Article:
Date of Award
Doctor of Philosophy
Dr. Zoe A. Barley
Dr. Jianping Shen
Dr. Mary Anne Bunda
This study explored the extent to which confirmatory factor analysis (CFA) can be used to address the measurement challenges faced by evaluators engaged in the assessment of change; in particular, the interpretation of self-report survey data collected under quasi-experimental conditions. The psychometric principles behind the instruments used to measure change are built on the assumptions that the constructs of interest remain stable and that error and score magnitude alone may vary. This study examined the complications that arise, with respect to the valid use of change scores, when the constructs of interest reflect conceptual change.
CFA techniques are available enabling structural comparison of the equivalence, or invariance, among factors across groups, situations, and/or time applicable to situations where issues of construct coherence and stability threaten the valid use of survey data. In that factor structure reflects the "mental model" expressed by a group of respondents for a given construct, these techniques more importantly can be utilized to provide as yet untapped evidence of conceptual change, widely theorized to precede behavioral outcomes. This investigation of factorial invariance served as the means to examine the extent to which systemic reform-minded professional development was associated with the structural evolution of teachers’ perceptions with respect to the multi-dimensional nature of classroom practice (traditional, investigative culture, investigative practice factors).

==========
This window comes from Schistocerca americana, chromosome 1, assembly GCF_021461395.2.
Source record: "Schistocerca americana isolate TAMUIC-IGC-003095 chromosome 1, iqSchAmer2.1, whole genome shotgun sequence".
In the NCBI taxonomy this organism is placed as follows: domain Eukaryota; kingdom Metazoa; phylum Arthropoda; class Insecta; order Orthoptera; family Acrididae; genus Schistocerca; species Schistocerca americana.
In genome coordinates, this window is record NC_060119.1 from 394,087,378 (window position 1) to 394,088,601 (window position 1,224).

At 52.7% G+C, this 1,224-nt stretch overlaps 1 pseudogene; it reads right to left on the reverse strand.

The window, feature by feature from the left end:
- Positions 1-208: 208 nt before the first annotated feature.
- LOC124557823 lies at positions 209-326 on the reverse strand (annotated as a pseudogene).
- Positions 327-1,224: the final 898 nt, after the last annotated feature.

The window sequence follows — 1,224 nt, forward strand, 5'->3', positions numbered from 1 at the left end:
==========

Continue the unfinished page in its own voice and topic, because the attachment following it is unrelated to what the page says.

The findings from this study provide evidence that teachers who have participated in reform-minded professional development envision their teaching practice in different ways Reproduced with permission of the copyright owner. Further reproduction prohibited without permission. than teachers that have not yet been reached. Although treatment exposure was not associated with extensive alterations in the measurement structure for any of the three teaching practice factors, these data do provide evidence of conceptual change in the relationships among factors in that higher levels of treatment exposure were found to be associated with reform factors both more distinct from each other and from the traditional practice factor. In addition, interpretation of these results presents dear implications and suggestions for improved evaluation practice and a deeper understanding of the challenge of change.
Phillips, Cynthia C., "Issues of Factorial Invariance Inherent in Conceptual Change: Teachers’ Evolving Perceptions of Classroom Practice" (2000). Dissertations. 1479.